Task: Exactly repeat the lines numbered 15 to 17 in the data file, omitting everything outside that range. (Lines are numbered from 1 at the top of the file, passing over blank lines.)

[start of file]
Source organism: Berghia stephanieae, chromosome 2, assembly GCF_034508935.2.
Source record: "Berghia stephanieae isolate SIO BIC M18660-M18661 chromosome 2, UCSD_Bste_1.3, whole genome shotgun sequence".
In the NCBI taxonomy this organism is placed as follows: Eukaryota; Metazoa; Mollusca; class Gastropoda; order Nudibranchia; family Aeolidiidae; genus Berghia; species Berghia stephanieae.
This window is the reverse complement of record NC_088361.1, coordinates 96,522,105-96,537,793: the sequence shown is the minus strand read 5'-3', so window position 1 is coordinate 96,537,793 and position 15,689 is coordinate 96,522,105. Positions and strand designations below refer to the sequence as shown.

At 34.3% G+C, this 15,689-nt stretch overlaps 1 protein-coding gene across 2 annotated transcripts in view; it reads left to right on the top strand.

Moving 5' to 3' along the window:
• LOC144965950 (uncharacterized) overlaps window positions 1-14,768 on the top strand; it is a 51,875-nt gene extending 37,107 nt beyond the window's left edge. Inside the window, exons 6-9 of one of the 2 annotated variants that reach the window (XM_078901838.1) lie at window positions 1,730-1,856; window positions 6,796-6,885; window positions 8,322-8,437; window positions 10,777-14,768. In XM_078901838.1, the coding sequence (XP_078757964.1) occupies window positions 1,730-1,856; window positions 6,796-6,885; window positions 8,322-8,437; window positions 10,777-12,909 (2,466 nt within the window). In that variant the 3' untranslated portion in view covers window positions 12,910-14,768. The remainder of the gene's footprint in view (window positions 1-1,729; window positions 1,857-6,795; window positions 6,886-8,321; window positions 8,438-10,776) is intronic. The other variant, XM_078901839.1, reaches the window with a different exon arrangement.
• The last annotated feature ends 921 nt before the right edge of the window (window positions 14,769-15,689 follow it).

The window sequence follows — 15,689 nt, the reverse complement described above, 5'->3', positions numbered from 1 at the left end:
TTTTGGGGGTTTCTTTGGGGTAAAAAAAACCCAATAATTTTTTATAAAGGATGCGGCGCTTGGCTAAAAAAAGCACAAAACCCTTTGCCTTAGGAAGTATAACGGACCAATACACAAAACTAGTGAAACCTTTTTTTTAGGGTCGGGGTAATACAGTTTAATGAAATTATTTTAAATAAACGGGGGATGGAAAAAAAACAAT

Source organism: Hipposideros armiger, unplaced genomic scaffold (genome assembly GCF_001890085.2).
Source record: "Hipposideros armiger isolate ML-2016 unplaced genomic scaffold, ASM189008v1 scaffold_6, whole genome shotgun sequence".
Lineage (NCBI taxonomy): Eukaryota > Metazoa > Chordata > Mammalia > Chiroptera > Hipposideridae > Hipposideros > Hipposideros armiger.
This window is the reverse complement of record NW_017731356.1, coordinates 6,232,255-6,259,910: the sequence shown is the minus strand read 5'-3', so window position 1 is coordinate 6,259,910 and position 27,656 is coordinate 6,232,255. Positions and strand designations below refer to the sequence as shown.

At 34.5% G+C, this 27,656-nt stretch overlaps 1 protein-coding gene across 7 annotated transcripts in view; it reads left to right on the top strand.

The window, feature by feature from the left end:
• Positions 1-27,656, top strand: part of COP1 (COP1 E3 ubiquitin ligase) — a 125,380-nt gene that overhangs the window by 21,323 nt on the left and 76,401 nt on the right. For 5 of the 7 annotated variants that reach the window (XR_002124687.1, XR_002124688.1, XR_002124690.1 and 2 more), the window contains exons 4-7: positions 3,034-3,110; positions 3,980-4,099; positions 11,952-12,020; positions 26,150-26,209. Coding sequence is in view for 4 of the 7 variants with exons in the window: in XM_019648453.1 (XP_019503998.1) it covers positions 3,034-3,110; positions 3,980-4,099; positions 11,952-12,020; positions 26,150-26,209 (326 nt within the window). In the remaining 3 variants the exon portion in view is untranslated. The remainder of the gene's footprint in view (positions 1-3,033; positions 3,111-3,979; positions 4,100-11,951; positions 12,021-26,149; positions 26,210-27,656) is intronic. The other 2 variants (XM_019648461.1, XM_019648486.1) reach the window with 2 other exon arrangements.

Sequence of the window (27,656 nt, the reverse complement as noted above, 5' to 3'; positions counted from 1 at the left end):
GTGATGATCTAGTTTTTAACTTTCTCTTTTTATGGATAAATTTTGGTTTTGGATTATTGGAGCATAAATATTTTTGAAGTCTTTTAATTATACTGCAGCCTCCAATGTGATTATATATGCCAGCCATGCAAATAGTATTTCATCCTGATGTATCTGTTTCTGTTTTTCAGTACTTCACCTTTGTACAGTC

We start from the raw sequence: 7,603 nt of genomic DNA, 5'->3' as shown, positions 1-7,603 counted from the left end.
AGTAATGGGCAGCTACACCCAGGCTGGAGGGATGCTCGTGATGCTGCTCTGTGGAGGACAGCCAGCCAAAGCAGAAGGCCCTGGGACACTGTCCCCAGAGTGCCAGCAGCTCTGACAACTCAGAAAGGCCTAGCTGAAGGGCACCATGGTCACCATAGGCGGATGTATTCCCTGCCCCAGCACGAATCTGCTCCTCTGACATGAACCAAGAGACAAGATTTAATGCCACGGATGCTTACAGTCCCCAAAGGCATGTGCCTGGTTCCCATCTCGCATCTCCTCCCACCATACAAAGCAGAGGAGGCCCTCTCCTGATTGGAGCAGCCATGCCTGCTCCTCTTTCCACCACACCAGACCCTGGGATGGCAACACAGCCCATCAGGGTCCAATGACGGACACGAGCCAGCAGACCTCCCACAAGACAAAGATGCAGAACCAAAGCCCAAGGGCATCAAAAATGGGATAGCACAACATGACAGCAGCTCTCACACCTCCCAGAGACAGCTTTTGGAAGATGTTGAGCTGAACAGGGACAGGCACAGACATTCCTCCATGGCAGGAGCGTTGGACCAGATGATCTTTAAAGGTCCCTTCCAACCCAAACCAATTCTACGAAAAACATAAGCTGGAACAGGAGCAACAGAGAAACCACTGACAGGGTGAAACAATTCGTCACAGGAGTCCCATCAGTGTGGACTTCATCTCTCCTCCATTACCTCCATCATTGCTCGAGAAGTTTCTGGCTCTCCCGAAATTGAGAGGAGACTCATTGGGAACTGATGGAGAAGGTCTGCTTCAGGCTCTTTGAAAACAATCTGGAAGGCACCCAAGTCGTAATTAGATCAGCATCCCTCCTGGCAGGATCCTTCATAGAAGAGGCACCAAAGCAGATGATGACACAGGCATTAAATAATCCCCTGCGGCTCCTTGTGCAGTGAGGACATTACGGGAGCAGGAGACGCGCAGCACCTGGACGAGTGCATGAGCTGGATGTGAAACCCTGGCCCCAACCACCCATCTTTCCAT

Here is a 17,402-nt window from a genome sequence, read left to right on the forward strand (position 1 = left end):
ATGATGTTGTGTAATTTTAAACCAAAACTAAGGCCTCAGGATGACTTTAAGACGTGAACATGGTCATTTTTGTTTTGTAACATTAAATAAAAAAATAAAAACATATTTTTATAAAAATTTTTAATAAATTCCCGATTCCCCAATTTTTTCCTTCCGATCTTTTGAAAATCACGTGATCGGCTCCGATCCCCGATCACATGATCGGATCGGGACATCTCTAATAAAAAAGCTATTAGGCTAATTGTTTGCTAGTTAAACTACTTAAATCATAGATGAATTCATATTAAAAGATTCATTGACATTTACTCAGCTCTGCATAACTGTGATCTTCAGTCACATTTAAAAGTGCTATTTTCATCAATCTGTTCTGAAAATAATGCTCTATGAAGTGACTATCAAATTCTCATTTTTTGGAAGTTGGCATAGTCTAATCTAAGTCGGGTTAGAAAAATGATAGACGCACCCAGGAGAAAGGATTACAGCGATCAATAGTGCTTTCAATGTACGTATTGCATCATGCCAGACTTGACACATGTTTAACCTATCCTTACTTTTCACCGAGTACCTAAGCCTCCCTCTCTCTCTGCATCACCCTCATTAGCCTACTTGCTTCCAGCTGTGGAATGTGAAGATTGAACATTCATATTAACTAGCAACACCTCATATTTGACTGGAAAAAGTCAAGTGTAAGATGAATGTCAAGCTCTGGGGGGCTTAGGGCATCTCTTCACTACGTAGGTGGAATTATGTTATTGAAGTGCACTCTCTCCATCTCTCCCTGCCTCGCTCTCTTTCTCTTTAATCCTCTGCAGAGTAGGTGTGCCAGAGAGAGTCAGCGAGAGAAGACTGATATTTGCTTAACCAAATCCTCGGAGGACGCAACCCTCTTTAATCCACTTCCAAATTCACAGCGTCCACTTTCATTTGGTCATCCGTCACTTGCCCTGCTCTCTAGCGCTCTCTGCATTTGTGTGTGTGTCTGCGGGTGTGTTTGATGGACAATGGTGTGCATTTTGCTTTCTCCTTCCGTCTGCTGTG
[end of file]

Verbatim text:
At 34.5% G+C, this 27,656-nt stretch overlaps 1 protein-coding gene across 7 annotated transcripts in view; it reads left to right on the top strand.

The window, feature by feature from the left end:
• Positions 1-27,656, top strand: part of COP1 (COP1 E3 ubiquitin ligase) — a 125,380-nt gene that overhangs the window by 21,323 nt on the left and 76,401 nt on the right. For 5 of the 7 annotated variants that reach the window (XR_002124687.1, XR_002124688.1, XR_002124690.1 and 2 more), the window contains exons 4-7: positions 3,034-3,110; positions 3,980-4,099; positions 11,952-12,020; positions 26,150-26,209. Coding sequence is in view for 4 of the 7 variants with exons in the window: in XM_019648453.1 (XP_019503998.1) it covers positions 3,034-3,110; positions 3,980-4,099; positions 11,952-12,020; positions 26,150-26,209 (326 nt within the window). In the remaining 3 variants the exon portion in view is untranslated. The remainder of the gene's footprint in view (positions 1-3,033; positions 3,111-3,979; positions 4,100-11,951; positions 12,021-26,149; positions 26,210-27,656) is intronic. The other 2 variants (XM_019648461.1, XM_019648486.1) reach the window with 2 other exon arrangements.